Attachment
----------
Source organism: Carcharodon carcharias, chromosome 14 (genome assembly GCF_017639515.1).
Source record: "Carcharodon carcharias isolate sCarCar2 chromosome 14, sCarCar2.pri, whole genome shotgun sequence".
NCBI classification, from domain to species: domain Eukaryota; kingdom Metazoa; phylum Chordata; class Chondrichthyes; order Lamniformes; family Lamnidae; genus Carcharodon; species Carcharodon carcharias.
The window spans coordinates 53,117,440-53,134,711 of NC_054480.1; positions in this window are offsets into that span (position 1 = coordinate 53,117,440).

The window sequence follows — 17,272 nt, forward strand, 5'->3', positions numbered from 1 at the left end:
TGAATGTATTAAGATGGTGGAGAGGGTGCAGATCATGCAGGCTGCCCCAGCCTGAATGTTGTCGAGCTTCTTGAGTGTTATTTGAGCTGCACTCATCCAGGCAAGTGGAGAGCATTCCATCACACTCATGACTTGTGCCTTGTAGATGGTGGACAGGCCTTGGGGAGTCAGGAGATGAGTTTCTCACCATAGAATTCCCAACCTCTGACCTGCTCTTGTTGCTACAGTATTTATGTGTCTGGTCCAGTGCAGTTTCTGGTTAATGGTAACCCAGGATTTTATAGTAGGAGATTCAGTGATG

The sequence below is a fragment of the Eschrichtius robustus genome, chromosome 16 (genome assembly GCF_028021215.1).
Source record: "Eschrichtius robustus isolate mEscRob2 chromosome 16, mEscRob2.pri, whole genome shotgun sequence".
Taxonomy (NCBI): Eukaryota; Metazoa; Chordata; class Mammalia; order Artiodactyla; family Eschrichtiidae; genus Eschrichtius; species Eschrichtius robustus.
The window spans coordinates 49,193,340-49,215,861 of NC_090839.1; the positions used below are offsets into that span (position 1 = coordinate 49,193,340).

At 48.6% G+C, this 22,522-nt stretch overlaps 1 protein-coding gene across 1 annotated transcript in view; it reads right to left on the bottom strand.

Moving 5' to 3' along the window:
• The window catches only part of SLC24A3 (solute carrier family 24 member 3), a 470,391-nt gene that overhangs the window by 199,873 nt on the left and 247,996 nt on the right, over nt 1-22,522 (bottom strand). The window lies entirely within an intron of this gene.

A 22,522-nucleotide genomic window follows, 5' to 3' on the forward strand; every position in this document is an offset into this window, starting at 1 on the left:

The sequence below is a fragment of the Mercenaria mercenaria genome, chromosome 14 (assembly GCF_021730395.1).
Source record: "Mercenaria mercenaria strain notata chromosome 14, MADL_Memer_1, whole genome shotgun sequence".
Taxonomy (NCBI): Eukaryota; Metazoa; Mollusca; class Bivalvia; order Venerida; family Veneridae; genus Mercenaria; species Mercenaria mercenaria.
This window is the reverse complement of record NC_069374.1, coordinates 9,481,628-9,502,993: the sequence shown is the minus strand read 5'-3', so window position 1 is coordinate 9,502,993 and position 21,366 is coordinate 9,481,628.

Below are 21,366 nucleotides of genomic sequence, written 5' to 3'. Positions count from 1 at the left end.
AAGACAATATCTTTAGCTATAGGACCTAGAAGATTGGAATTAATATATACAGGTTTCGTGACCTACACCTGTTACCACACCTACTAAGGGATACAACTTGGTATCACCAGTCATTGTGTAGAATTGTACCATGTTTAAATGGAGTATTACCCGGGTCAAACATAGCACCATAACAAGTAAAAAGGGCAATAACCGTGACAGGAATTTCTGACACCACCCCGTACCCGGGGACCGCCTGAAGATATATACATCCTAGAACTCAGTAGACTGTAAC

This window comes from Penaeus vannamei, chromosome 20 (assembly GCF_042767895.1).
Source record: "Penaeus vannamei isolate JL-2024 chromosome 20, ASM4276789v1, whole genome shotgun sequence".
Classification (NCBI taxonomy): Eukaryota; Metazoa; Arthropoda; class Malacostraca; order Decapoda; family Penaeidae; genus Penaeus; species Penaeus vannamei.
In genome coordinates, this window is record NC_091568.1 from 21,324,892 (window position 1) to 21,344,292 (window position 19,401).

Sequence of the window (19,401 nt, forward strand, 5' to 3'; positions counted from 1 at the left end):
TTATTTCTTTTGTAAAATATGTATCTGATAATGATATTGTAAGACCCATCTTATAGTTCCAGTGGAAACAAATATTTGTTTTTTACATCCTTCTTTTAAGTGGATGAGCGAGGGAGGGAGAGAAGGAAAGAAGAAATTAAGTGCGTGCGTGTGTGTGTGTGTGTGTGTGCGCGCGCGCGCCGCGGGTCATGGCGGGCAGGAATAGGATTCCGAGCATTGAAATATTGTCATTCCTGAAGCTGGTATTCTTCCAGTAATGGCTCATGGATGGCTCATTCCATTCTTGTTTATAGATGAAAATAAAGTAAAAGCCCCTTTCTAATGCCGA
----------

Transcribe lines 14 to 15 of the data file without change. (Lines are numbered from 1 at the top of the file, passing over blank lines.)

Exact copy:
A 22,522-nucleotide genomic window follows, 5' to 3' on the forward strand; every position in this document is an offset into this window, starting at 1 on the left:

The sequence below is a fragment of the Mercenaria mercenaria genome, chromosome 14 (assembly GCF_021730395.1).